OPEC should review its aid funding models to help powerAfrica, writes Dr Ricardo G Barcelona
Good souls bemoan Africa’s energy poverty. While money flows freely, African aid is a story of unfulfilled dreams and broken promises. OPEC – oil exporting and producing countries – could change this by playing a smarter game in grant giving and impact investing.
The OPEC bloc earns $3.28bn on a good day, or half a billion when they have a “bad hair day”. The OPEC Fund for International Development (OFID) has disbursed $4.8bn since its launch in 2007.
Out of the $464.4mn aid dished out by OFID in 2017, Africa ($266.8mn) and Asia ($110mn) received the lion’s share. While some small-scale wind or solar power projects were funded, around 60 per cent went of the monies went to trade financing. So, for OFID to achieve “higher levels of financing and bolder policy commitments, together with a willingness to embrace new technologies on a wider scale”, they must integrate impact investing into their gift giving.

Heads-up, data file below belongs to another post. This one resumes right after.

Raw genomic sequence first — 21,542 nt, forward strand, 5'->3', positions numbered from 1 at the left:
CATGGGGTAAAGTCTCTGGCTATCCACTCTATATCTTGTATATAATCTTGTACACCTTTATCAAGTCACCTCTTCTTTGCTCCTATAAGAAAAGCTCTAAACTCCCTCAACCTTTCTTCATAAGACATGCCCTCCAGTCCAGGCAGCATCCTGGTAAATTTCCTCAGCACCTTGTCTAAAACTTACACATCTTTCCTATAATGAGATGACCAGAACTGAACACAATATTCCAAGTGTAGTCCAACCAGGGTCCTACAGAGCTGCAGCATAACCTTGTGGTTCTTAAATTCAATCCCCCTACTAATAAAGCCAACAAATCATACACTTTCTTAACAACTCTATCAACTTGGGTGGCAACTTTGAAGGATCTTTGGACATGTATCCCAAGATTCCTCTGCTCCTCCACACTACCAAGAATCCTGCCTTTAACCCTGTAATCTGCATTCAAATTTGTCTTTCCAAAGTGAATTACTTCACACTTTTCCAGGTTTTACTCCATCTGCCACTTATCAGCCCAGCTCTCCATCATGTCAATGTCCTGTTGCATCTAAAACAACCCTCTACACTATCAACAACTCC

Corruption, bureaucratic leakages, and poor governance, are well known snag points in Africa. They impede the effective use of aid. At worst, these weaknesses are seen to perpetuate under-development by encouraging a culture of dependency. However, these are not legitimate reasons to do little, or nothing, to ease Africa’s energy poverty. Less than half of the people have access to energy in most countries, with South Africa as the only exception.
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